Discussion in 'Economics' started by empee, Nov 12, 2006.
Was curious what people who actually trade day in, day out thought.
What say you?
first of all, you need to distinguish between daytraders and investors
there is NO 20 yr period in american history where a dollar cost averaging investor would have lost money
to whom are you referring - investors or traders? both participate in the freemarket.
I'm referring to generally speaking. EVEN if an investor made money over 20 years, the risk/reward when considering inflation, the amount of comissions, transaction charges (loads, etc) means IMHO that an "investor" in mutual funds has lost. (that is, in absolute terms they might have made money but they also assumed all the risk, meaning if there had been a crash and the market never came back the mutual funds would have still collected their fees, thus if you assume all the risk and split the return 50/50% with the mutual fund I consider that losing).
A good example of this is most mutual funds versus buying an index like DIA or SPY, after calculating all the fees the most funds severely lag the results if one had put them in the index fund.
So, I'm not asking if in freemarkets people can make money. I'm asking, in the bigger sense, that in freemarkets most people lose.
Often at tops volume spikes (also at bottoms), someone is on the wrong side and someone is on the right side. My opinion, is that while the absolute shares traded are even, there are fewer buyers, buying a lot when most people are selling, and fewer people selling larger lots when most people are buying.
This would agree with the above statement. I think its interesting because the theory is that in free markets everyone succeeds. (I'm not arguing there is a better system, etc. I'm just curious watching trading, volumes, business publications) what most traders think since most of the public thinks the public benefits by free markets.
"I'm referring to generally speaking. EVEN if an investor made money over 20 years, the risk/reward when considering inflation, the amount of comissions, transaction charges (loads, etc) means IMHO that an "investor" in mutual funds has lost. (that is, in absolute terms they might have made money but they also assumed all the risk, meaning if there had been a crash and the market never came back the mutual funds would have still collected their fees, thus if you assume all the risk and split the return 50/50% with the mutual fund I consider that losing)."
i think your "HO" is a little weird.
they beat inflation, and they beat (over most rolling 20 yr periods) most, if not all other asset classes. most people would call that 1) a winning investment
look, the stock market, like the economy - CREATES wealth. as a proxy for publically traded companies of the economy it is a way to participate in the wealth creation engine that is capitalism
the above people didn't Lose. that's absurd.
Until you understand the concepts like risk adjusted return you will never be rich.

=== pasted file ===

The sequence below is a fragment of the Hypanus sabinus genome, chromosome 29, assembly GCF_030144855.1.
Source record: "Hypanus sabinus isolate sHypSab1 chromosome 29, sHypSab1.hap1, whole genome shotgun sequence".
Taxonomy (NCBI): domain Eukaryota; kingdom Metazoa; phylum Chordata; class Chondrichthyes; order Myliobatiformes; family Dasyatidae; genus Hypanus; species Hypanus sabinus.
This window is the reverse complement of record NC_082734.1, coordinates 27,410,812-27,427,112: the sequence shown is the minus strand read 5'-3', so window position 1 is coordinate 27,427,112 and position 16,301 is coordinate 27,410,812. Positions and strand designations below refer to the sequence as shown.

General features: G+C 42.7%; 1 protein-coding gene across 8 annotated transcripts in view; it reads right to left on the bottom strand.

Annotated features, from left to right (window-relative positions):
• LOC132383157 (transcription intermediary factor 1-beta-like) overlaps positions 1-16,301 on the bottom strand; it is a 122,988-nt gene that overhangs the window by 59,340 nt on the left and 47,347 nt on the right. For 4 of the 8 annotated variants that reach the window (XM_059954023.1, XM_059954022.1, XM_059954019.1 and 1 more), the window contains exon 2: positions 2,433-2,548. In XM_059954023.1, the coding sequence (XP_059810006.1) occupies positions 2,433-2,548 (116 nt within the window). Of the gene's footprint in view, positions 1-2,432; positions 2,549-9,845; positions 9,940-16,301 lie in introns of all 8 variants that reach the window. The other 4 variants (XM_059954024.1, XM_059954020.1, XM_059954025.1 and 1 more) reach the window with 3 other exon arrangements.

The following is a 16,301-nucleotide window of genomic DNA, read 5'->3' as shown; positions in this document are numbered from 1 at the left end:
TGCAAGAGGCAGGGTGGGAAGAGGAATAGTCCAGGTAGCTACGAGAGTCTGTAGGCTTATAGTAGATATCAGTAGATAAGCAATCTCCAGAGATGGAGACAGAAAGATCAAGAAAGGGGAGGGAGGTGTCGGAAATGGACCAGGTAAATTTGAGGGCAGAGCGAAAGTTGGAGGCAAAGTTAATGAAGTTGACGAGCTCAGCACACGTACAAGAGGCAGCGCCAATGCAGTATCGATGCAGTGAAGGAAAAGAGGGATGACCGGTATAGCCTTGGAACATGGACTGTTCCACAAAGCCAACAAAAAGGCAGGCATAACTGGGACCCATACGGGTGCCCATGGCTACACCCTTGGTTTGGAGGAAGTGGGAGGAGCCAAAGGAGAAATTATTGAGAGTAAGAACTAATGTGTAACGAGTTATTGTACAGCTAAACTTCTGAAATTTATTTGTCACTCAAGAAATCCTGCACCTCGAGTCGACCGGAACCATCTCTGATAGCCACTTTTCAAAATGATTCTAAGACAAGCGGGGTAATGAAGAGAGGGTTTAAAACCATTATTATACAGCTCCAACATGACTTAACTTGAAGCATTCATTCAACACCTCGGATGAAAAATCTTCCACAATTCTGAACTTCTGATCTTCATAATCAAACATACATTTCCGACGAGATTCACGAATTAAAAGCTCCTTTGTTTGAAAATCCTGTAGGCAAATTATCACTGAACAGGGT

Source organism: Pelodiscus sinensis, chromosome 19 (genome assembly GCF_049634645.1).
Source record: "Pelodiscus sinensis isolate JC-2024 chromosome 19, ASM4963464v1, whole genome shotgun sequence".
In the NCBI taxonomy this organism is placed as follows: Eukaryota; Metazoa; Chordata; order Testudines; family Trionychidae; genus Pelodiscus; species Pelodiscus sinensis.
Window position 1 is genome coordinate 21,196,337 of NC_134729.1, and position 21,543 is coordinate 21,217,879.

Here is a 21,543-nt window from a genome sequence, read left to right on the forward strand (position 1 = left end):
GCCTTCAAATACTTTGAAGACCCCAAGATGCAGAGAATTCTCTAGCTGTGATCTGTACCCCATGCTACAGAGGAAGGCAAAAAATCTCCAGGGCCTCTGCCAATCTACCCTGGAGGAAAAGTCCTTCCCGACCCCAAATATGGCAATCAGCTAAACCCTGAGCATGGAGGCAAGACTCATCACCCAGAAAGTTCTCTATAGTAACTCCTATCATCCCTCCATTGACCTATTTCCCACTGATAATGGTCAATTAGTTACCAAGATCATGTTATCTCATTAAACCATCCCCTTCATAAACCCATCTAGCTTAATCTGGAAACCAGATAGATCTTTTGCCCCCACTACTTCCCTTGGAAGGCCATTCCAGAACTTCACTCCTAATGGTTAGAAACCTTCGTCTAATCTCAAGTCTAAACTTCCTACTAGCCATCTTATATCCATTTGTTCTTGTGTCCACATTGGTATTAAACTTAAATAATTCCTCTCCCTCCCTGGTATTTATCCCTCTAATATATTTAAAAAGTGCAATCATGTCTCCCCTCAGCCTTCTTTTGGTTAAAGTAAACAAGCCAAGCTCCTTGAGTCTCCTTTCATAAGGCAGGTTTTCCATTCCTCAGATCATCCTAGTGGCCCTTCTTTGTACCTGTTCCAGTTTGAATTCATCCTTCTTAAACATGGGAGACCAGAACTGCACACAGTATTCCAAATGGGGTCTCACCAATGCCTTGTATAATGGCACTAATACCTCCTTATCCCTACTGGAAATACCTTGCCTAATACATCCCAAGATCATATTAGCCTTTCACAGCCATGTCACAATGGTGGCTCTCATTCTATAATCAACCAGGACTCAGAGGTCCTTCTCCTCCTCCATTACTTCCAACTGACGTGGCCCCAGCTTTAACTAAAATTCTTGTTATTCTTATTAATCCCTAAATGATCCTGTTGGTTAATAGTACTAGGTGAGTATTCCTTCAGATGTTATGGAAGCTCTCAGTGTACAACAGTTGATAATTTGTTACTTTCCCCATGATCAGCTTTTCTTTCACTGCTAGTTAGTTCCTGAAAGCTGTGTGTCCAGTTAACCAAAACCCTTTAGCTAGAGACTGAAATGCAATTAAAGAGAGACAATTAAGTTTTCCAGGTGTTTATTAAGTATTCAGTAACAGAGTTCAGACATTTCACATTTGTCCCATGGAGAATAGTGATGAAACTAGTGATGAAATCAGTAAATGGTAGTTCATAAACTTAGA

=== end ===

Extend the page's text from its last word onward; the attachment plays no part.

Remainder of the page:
For example in a given year, is using 100% equity and getting 15% return better than getting 10% return with 1% equity? (I know, there are drawdowns, and other things to consider).
Since I saw someone win the lottery I guess I should buy as many lottery tickets as I can, since in "absolute" terms I saw someone use it a winning strategy.
Then there are things like survivorship bias,etc.
This is going off topic, but your response was so diametrically opposite to my way of thinking I'm shocked you even think that.
It might be better to say that "the majority underperforms" on an overall basis. The majority tends to do the wrong thing at the worst time; i.e. hold losers too long and get rid of profits too soon.
In a true free market the majority does better than the majority in a market that is not free. This means that in absolute terms the majority should prefer free market. This I state because I believe a true free market waste less resources(less fighting for tax money), and creates more wealth(greed is a powerful drive).
In relative term the majority does better compared to the rich minority in a market that is not free than the majority in a true free market does compared to the rich minority.
So what is most important for the majority? Having greater wealth in a free market, but living with the thought that some have much more, or having less wealth but knowing that the rich donât have very much more either.
But what creates these tops and bottoms? Is having a central bank compatible with true freemarkets? Does the fed creates bubbles or avoid them from materializing?
How would you like your fries, with ketchup or mayo?
Ketchup (absolute value): 1966 to 1983 (OK, not 20 years but close enough)
Mayo (relative, inflation adjusted value): 1954 to 1985 (definiatelly more than 20 years)
Actually, silly me, I missed the 1920 to 1943 period, when there was also going nowhere or down in the markets...
OK, just for a KO I will also throw in the 1928 to 1949 period....
So how did you define "lose", below average reward/risk ratio?
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